Discussion in 'Science Fiction & Fantasy' started by yenny, Jun 10, 2013.
Gonna have to be in the execution, because the premise is well-worn.
The trailer I saw looked pretty good. A very I, Robot vibe to it. (movie, not book)
It is the second televison series that features a android as a cop. The first one was Future Cop. Whice was a short live series, that only eight episodes were made.
Will Almost Human be a hit show? Only four television series that has a android as a main character in it, had stay on for four or more season.
Small Wonder: 4 seasons
Star Trek The Next Generation: 7 seasons
Andromeda: 5 seasons
New Battlestar Galactica: Think it was 5 seasons?
You've never heard of Holmes and Yoyo? How about Mann and Machine?
Other shows with android main or recurring characters include My Living Doll, Get Smart, Red Dwarf, Space Cases, Eureka, Power Rangers Operation Overdrive, and Terminator: The Sarah Connor Chronicles. Maybe one could make a case for Buck Rogers in the 25th Century, if one defined "android" broadly enough. Although, granted, none of those with android main characters lasted four seasons or more, so yenny's right there.
It was 4.
Anyhoo, isn't Almost Human the show everyone describes as Alien Nation with robots?
The mismatched partner trope didn't begin with Alien Nation.
Didn't say it did. Just repeating what others have already said.
Futurama's another notable show with a main android character that survived past four seasons.
And this looks pretty... eh. But I'll probably give it a look.
I can see how it could be described that way, but I've never heard anyone call it that until now.
It's quite a stretch to call Bender an android. He's a bipedal robot, but the term "android" in its science-fiction usage traditionally refers to something more human-looking, particularly something that can pass for human or nearly so.
It means manlike. He looks like a man to me. I tend to see androids as robots which recognizably ape human design - two arms, two legs, etc.
In short C-3PO is an android, but R2-D2 is not.
You know, I'm leery of the buddy cop, procedural premise, but this looks like it has a plethora of sf trappings that might make it worth seeing. Getting Karl Urban to star has my attention, too; he's not exactly a major star, but for the past twelve years he's mainly been a movie actor.
Might have been Gilgamesh and Enkidu for that one, though the writer might have cribbed someone, I suppose.
It's depressing that people continue to debate about what shows or movies have been financially successful.
Until relatively recently, it wasn't the duty of fans to worry about financial matters except insofar as it directly impinged upon the likelihood of a sequel or another season. But today, scifi and other genre fans act like financial portfolio managers and scrutinize the profits of entertainment properties less like consumers and more like speculators.
In any event, regarding this series the trailer looks quite good. Someone mentioned iRobot, but it also reminds me of Minority Report. Frankly, this looks more fresh than Fringe originally did. Maybe it won't succeed since most sci-fi series don't, but I will likely enjoy it while it's airing.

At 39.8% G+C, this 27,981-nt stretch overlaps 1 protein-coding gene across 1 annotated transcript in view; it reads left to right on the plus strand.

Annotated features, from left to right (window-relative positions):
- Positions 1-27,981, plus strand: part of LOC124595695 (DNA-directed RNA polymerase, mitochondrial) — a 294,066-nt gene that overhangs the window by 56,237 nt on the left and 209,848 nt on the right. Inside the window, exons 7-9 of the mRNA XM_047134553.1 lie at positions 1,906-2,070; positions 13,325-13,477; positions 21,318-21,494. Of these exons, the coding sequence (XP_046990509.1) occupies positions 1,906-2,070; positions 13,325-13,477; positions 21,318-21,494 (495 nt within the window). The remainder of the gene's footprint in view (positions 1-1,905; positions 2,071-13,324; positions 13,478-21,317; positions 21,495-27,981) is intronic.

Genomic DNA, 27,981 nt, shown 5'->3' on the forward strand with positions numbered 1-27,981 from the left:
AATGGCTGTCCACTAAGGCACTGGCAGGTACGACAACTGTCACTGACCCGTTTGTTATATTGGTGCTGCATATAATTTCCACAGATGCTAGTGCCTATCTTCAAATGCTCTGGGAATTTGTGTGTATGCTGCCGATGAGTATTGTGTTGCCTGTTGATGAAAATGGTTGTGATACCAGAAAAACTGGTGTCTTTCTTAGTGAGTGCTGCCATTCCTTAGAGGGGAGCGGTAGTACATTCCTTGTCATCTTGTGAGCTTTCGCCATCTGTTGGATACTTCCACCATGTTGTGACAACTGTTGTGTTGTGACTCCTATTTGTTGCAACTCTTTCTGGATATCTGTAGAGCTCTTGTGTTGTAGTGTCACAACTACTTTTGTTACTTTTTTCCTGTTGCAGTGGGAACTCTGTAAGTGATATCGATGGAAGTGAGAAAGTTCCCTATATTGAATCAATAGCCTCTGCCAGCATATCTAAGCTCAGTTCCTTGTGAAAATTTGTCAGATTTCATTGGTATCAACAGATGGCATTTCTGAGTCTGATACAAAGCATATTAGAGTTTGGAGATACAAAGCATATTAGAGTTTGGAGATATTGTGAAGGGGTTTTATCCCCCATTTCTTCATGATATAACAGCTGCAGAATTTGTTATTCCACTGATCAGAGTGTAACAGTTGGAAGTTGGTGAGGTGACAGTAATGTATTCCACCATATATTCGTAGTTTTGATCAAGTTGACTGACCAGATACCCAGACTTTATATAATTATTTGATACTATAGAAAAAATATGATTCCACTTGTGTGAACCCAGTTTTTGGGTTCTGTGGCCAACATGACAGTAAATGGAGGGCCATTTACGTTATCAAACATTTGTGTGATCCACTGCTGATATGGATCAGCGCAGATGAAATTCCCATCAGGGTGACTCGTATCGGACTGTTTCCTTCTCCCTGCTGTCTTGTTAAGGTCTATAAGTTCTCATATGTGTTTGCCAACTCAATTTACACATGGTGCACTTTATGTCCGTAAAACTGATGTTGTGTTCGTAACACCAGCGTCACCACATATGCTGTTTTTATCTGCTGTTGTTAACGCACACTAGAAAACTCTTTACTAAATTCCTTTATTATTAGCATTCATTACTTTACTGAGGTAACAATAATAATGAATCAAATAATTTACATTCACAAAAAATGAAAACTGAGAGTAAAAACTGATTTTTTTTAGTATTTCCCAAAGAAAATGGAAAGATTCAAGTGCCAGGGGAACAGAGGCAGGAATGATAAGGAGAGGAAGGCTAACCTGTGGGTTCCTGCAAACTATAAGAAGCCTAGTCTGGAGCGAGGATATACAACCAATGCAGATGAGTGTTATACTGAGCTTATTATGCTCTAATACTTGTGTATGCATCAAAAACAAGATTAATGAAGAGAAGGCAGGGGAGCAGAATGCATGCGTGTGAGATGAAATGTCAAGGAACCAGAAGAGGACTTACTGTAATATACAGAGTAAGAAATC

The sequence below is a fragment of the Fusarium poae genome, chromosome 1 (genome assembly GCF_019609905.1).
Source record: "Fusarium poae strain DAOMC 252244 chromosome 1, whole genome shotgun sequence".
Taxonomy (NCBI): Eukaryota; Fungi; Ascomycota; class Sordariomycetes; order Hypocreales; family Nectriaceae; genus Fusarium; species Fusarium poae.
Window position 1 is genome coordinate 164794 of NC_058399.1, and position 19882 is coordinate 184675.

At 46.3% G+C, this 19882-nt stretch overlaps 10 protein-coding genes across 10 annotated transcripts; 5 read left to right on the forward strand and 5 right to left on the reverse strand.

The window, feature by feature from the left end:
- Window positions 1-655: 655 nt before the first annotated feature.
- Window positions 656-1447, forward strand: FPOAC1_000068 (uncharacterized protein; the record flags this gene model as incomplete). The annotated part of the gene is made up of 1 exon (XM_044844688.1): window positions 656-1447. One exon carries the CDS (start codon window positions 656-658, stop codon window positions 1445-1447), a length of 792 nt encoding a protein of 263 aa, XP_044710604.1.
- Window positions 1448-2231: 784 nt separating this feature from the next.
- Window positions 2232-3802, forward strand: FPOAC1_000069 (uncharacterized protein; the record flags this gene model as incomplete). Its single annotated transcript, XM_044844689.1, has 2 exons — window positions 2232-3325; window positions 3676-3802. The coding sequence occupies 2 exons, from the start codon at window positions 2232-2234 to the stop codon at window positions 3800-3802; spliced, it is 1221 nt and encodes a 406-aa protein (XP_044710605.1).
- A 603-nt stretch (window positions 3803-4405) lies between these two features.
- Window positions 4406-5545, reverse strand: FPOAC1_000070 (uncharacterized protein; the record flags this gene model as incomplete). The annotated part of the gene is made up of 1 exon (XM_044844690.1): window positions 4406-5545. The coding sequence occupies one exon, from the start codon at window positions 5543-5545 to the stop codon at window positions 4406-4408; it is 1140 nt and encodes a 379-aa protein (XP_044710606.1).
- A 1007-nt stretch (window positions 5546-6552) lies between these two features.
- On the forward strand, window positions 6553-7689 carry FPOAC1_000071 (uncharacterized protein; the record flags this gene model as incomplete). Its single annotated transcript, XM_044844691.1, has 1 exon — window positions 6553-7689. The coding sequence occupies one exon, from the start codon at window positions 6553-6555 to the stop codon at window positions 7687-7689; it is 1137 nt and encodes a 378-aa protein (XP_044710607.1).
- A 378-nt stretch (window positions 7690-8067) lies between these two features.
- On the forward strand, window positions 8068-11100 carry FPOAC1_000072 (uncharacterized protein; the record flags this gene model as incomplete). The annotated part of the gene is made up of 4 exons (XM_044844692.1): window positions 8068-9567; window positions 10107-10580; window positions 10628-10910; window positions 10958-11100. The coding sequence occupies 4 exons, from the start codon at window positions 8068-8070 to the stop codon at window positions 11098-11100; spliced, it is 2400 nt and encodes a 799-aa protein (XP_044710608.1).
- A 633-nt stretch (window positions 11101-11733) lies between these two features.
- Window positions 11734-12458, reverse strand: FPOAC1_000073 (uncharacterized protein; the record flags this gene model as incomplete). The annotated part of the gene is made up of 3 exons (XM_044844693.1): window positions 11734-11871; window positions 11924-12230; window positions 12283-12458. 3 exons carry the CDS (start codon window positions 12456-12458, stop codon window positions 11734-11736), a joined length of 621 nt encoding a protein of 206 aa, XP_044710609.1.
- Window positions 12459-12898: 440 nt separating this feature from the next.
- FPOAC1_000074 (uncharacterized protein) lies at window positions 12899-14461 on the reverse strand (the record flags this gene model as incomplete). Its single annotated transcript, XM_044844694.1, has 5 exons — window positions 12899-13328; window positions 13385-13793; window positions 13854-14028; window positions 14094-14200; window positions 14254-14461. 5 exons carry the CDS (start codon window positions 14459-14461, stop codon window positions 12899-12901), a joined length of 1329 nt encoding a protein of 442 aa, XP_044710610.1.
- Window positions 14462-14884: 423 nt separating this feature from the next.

A andriod is an automation that resembles a human. Both C-3PO and Bender don't resemble a human, they are only bipedal robots.
Vicki, Daryl, Data and Rommie are Andriods.
Well, that definition may work for you, but you'll find very few others, particularly science fiction writers, who agree with you. Brave New Worlds: The Oxford Dictionary of Science Fiction defines it as "an artificial being that resembles a human in form, especially one made from a flesh-like material (as opposed to metal or plastic)." It's often been used in SF to refer to synthetic humans who were organic in origin.
The distinction between metallic-looking robots and human-looking androids dates back to the Captain Future pulp adventures of Edmond Hamilton. Captain Future's sidekicks included Grag, a 7-foot-tall "metal man" who was humanoid in shape (like C3PO), and Otho, an "android or artificial man" who looked just like a human being. Otho referred to Grag as a "robot" to drive home that he was not an android like Otho, because despite his manlike body plan he had a metallic, mechanical appearance. Most SF has followed that precedent ever since: that a generally hominid-shaped robot doesn't qualify as an android unless it has a fleshy appearance and humanlike features. C3PO is not an android any more than Grag was; he's just a bipedal robot. Data is an android. A Terminator (with fleshy disguise) is an android. Even a Blade Runner replicant can be called an android, since the term can encompass organic artificial humans. And Rommie, as mentioned above, is a good example. Andromeda had hundreds of hard-shelled humanoid drones called "Marias" (due to their resemblance to the character from Metropolis), but they were called robots, or Maria-bots. Only the one that was modified to look like Lexa Doig, the one who adopted the name Rommie, was referred to as an android. (Although strictly speaking she was a gynoid.)
But Bender is not even as human-shaped as C3PO. Sure, he's got an upright body with two arms, two legs, and a head on top, but his body is a metal cylinder, his head is a domed cylinder with an antenna on top and a protruding attachment on the front for his eyes, his limbs are thin flexible tubes, his feet are round cups, and his hands are blunt metallic pincers. That's not looking like a man. Gunther the chimp looks more like a man than Bender does.
(Of course, one notable exception to the rule is Marvin the Paranoid Android from The Hitchhiker's Guide to the Galaxy, who's very much mechanical in appearance. But then, that epithet seems to have been chosen more for alliteration than anything else. And let's not even get into George Lucas's sloppy coinage of "droid.")
Ah, a Darmok reference.
Separate names with a comma.